Historic Crown–First Nations Gathering Yields Plan, Hopes for Concrete Action
A historic daylong meeting between Prime Minister Stephen Harper and the country’s First Nations leaders ended with a detailed plan that would move the country’s relationship with its aboriginal population forward.
Released jointly by Harper and Assembly of First Nations National Chief Shawn A-in-chut Atleo, the plan lays out concrete steps to be taken by the parties involved to improve the lot of aboriginals on and off reserve.
Poverty, education shortcomings, dilapidated housing and child welfare were all on the table in what was deemed a historic gathering. Harper, after earning censure for planning to cut out right after his morning speech, rearranged his schedule and stayed until the end, filing out with the chiefs after the closing prayer. Later that evening he flew to Switzerland for the Davos meeting.
Many aboriginals were underwhelmed with his speech, which advocated keeping the Indian Act—which Atleo wants to scrap outright—and working around its limitations.
“To be sure, our Government has no grand scheme to repeal or to unilaterally re-write the Indian Act: After 136 years, that tree has deep roots, blowing up the stump would just leave a big hole,” Harper said. “However, there are ways, creative ways, collaborative ways, ways that involve consultation between our Government, the provinces, and First Nations leadership and communities, ways that provide options within the Act, or outside of it, for practical, incremental and real change.”
Atleo, on the other hand, was at the opposite extreme.
“It is well past time that we began to undo the damage that Act has inflicted on our peoples, and to our partnership,” he said. “For from it grew the reserve system, the tragedy of residential schools and offensive prohibitions on our cultural and spiritual practices, a breach of faith that has devastated families and communities ever since. As the Royal Commission on Aboriginal Peoples concluded over 15 years ago, this legislation has utterly failed our people—and failed Canada.”
He also imbued the proceedings with a sense of urgency, stating over and over that a rekindling of the equal partnership between First Nations and Canada, which helped create the country in the first place, “cannot wait.”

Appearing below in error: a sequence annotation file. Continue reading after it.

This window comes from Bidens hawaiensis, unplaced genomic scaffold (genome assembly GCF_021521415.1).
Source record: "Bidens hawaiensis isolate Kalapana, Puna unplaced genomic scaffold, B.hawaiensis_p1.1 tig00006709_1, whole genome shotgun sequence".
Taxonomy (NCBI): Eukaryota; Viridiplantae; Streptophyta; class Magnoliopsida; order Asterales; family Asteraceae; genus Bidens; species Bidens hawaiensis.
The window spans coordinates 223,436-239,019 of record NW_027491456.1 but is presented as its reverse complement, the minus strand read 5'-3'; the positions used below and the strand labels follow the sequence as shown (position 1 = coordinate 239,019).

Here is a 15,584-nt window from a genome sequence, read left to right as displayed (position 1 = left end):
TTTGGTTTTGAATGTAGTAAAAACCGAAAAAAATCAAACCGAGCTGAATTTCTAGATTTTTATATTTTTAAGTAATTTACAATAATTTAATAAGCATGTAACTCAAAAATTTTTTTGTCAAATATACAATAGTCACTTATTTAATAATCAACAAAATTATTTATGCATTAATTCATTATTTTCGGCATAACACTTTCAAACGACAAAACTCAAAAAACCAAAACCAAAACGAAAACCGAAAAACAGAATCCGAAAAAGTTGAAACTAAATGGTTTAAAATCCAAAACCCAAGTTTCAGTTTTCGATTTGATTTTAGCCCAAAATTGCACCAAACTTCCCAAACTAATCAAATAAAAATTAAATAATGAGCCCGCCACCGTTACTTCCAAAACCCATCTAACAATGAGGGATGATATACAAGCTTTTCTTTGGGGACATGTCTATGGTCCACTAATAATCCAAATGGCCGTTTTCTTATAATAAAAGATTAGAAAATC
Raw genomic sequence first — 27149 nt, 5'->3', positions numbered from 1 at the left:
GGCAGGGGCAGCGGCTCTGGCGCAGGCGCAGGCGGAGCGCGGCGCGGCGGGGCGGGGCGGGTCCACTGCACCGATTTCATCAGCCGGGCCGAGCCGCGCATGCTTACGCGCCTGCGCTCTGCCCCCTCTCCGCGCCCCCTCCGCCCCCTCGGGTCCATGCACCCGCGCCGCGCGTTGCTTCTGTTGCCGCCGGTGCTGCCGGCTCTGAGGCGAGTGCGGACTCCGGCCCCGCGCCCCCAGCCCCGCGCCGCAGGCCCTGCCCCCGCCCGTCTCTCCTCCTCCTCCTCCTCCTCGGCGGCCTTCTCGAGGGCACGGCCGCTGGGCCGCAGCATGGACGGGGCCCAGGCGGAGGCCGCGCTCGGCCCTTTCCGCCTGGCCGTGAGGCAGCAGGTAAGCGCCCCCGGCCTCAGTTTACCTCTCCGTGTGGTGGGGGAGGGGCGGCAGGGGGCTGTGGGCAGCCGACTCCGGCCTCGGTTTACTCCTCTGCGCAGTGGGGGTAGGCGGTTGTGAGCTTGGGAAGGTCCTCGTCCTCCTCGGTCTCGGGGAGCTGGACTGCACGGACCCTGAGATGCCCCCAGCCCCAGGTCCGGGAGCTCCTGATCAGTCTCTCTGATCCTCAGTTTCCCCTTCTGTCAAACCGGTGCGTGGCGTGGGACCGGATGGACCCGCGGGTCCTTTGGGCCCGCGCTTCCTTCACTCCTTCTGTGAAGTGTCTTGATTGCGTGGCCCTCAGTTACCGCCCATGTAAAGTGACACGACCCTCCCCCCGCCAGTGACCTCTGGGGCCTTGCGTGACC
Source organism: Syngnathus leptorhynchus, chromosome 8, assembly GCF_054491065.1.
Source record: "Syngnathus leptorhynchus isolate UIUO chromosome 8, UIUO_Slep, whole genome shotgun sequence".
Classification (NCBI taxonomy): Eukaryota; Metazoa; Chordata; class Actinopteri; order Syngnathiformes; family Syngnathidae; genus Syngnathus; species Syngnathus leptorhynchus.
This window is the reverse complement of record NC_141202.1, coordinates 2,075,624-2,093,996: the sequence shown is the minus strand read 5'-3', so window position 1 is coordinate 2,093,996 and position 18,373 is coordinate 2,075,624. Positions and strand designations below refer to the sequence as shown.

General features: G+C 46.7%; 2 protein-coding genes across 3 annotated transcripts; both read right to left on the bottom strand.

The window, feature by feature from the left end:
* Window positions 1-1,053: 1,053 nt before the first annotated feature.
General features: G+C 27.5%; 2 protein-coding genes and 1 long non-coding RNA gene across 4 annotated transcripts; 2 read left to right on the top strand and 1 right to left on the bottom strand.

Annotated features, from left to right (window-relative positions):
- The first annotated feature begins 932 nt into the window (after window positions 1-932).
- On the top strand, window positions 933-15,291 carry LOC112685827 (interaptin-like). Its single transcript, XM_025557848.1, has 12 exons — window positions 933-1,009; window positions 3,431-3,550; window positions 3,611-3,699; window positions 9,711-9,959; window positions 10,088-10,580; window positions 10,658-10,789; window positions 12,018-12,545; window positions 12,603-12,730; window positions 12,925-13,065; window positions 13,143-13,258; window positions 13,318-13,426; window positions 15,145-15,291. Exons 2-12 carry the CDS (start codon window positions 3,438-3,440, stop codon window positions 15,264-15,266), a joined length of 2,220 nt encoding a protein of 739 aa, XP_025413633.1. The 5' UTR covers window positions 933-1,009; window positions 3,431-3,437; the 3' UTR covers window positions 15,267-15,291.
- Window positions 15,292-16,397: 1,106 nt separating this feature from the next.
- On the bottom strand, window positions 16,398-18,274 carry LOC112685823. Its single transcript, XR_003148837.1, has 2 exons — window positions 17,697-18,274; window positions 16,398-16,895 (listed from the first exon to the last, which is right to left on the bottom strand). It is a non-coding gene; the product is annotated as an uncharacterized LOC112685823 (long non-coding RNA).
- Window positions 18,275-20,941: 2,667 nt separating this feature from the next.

Our people “insist that we stop lurching from crisis to crisis,” he said. “They ask us to begin anew, to re-build understanding and trust as the way forward.”
The underlying themes to renewing the relationship hinge on starting to create a single, multi-year financial arrangement between the Canadian government and First Nations, replacing the current year-by-year, line-item approach “for First Nations with high-performing governance systems.”
Improving financial accountability provisions and practices for all parties involved, from First Natins to Canadian officials, all of it with the ultimate goal of rendering First Nations self-sufficient financially.
Other plan components include removing the barriers to self-government for First Nations incrementally.
“The Indian Act cannot be replaced overnight, but through the use of existing tools and the development of new mechanisms, both parties can create the conditions to enable sustainable and successful First Nations,” the plan said.
The third cornerstone concerns resolving land claims and implementing treaties, the fourth speaks to education reform and the fifth outlines plans for an economic development task force to be created that will study ways to unlock First Nations’ economic potential. The group will report back in a year with concrete recommendations.
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